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Mosca Peak

Mosca Peak

Mosca Peak

Page Type: Mountain/Rock

Location: New Mexico, United States, North America

Lat/Lon: 34.81150°N / 106.4029°W

Object Title: Mosca Peak

Elevation: 9609 ft / 2929 m


Page By: Garon Coriz

Created/Edited: Aug 11, 2005 / Aug 22, 2005

Object ID: 154488

Hits: 7381 

Page Score: 79.78%  - 11 Votes 

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Mosca is the Spanish word for wine in New Mexico and is used as the name for many landmarks in the southwest. In the northern-most portion of the Manzano Mountains, Mosca Peak rises from the surrounding land like a shark’s tooth and shares its throne with its slightly shorter northern twin, Guadalupe Peak. Because it is completely covered with trees and brush except at the summit, Mosca Peak is difficult to climb and to navigate. A stupendous peak with great views and plenty of beauty on its own, Mosca Peak offers one of the best climbs in Central New Mexico.

Getting There

From Albuquerque, go east on I-40 and take the Tijeras exit. Stay right when the off-ramp splits after a couple hundred feet. Go straight through the light onto Highway 337. Follow this road for about 35 miles until it hits NM-55 at a “T” intersection. Turn right and continue to the town of Tajique. Immediately after the central cluster of buildings a large brown sign points to Fourth of July campground, which is on the way so turn here onto what will become Forest Road 55. The peak can be accessed at the Fourth of July campgrounds or further up FR-55 at the Cerro Blanco Trailhead (No.79) when the road begins to get pretty rough and rocky.

A couple of great maps are the Manzano Mountains Wilderness map and the Cibola National Forest (Mountainair District) map.

Red Tape

No permits or fees are required to hike or park at the trailheads. However, as always, follow the outdoors code of conduct and leave no trace. Mosca Peak is in the Manzano Mountains Wilderness, which forbids use of motor vehicles and bikes on any of the trails.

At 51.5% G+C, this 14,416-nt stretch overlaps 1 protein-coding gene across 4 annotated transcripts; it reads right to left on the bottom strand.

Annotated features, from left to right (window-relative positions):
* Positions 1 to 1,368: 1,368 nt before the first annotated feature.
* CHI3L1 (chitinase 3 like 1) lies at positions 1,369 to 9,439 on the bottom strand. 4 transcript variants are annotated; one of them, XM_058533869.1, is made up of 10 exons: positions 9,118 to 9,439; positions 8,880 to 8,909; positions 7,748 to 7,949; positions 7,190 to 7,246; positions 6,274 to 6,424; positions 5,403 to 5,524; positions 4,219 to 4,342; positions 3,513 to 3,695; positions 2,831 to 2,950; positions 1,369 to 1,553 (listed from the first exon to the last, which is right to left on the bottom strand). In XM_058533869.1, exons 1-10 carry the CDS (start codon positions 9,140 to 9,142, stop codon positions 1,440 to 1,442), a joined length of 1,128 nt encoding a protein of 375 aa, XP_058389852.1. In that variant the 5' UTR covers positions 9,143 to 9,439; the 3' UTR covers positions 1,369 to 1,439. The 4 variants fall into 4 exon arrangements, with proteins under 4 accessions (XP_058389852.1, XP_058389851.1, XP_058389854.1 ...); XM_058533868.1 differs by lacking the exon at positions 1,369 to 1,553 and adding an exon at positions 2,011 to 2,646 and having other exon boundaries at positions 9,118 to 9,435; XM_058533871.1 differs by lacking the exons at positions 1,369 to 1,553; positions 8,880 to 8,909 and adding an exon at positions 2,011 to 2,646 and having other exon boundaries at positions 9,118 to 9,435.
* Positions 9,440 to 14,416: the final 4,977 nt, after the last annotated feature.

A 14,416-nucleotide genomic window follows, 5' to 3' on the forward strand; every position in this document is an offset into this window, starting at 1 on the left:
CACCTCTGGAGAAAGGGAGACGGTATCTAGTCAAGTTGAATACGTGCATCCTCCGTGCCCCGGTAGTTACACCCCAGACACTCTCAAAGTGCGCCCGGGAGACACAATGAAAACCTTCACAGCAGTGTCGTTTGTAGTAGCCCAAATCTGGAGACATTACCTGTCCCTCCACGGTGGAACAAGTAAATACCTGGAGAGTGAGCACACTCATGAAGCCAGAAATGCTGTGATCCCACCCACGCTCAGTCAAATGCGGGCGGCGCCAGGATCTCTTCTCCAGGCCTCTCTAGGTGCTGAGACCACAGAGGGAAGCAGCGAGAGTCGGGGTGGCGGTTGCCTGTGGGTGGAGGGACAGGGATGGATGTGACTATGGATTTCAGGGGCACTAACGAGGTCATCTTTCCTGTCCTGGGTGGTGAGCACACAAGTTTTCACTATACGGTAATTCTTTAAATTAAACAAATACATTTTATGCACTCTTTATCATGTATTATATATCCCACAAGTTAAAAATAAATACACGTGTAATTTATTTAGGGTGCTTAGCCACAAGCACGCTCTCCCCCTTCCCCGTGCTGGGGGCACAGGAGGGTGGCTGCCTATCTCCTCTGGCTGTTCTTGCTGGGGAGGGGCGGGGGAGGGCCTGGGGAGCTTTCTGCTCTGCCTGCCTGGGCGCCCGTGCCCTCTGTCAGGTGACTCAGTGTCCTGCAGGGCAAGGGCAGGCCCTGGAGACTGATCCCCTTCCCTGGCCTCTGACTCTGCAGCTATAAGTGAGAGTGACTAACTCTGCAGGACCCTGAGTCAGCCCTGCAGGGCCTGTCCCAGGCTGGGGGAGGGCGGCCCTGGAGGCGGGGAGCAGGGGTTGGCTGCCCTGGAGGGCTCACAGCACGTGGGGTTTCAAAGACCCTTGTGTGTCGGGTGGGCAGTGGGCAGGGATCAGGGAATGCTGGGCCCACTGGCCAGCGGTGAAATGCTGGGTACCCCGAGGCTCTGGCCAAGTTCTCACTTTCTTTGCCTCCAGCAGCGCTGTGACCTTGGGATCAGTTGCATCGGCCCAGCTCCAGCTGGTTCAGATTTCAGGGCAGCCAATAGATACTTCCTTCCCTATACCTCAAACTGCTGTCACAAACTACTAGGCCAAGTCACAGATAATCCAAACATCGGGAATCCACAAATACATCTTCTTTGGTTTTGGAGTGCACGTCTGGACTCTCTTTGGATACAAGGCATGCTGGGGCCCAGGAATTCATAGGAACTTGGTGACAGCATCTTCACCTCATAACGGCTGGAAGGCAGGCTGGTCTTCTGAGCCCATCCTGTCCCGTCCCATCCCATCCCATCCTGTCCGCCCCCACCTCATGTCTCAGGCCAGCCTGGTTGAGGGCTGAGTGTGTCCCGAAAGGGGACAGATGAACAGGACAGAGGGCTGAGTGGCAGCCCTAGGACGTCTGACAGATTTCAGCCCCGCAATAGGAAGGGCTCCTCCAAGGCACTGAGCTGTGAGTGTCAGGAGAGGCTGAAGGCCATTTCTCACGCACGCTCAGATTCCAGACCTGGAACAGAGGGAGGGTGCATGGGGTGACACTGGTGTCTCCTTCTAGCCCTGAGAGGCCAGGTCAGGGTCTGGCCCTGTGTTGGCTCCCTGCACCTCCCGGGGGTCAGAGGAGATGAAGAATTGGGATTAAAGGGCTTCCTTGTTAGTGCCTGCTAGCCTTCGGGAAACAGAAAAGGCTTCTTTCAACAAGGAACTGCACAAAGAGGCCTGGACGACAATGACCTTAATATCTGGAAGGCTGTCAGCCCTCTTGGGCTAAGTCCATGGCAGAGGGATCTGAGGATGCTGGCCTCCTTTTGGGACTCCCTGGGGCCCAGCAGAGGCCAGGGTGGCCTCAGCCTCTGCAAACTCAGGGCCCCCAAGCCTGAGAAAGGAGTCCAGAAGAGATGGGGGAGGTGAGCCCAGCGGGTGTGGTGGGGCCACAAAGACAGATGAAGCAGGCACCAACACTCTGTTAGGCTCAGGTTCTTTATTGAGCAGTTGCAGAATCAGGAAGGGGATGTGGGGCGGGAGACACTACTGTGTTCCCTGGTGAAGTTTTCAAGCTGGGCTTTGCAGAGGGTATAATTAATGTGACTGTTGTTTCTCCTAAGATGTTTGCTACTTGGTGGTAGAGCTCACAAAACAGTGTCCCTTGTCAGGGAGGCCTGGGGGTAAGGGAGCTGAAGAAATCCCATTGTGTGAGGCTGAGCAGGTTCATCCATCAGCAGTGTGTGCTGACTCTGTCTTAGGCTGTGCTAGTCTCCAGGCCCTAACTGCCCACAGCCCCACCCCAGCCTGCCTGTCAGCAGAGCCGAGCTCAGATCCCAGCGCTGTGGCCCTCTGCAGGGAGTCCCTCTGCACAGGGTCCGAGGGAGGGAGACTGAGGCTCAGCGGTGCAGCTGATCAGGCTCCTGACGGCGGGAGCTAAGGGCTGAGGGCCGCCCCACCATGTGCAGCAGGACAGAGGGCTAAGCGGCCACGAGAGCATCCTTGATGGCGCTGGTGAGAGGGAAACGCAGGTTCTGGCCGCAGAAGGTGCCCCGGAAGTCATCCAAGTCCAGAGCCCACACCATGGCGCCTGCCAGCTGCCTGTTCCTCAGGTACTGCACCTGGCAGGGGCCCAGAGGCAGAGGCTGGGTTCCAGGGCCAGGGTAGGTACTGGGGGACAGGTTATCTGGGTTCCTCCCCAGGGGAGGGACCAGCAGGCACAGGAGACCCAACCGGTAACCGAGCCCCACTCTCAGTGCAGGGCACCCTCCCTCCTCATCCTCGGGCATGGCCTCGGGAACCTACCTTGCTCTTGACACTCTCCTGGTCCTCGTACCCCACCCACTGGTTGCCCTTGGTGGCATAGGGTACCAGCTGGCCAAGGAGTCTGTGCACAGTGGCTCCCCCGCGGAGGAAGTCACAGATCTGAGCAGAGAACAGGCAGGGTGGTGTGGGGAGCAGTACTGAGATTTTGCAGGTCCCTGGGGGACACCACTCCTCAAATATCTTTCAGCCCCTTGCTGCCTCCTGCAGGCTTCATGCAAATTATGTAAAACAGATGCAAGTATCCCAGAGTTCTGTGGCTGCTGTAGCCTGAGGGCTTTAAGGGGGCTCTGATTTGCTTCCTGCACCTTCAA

When To Climb

The peak is climbable at all times during the year but may become very difficult in the winter. The best times are between April and September, which is true for most peaks in New Mexico. Though not as stormy as the Sandia Mountains to the north, afternoon thunderstorms are common on this mountain especially during the spring, summer, and fall. Also, due to the low humidity, altitude, and intense sun that dehydrate the body, it is extremely important to pack plenty of it (a couple of liters/person is good). If you begin early, take a waterproof jacket or poncho because dew tends to accumulate on the brush that crowd the trails.


Camping is allowed on the mountain as long as fires are not made. However, all climbs are done within a day so camping is unnecessary for most people. There are two campgrounds in the area; Fourth of July and Tajique, which are on the way up to the trailhead from the town of Tajique.

Mountain Conditions

The only two websites you need are below with weather, fire danger, forest ranger contact information, and more.
New Mexico Website
National Forest link

Additions and Corrections

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Hasn't voted

...9509 ft. is the correct elevation of Mosca Peak. And FYI, there is a small jar that holds the summit register hidden underneath a pile of rocks approximately halfway between the two USGS bench marks.
Posted Oct 11, 2007 11:09 pm

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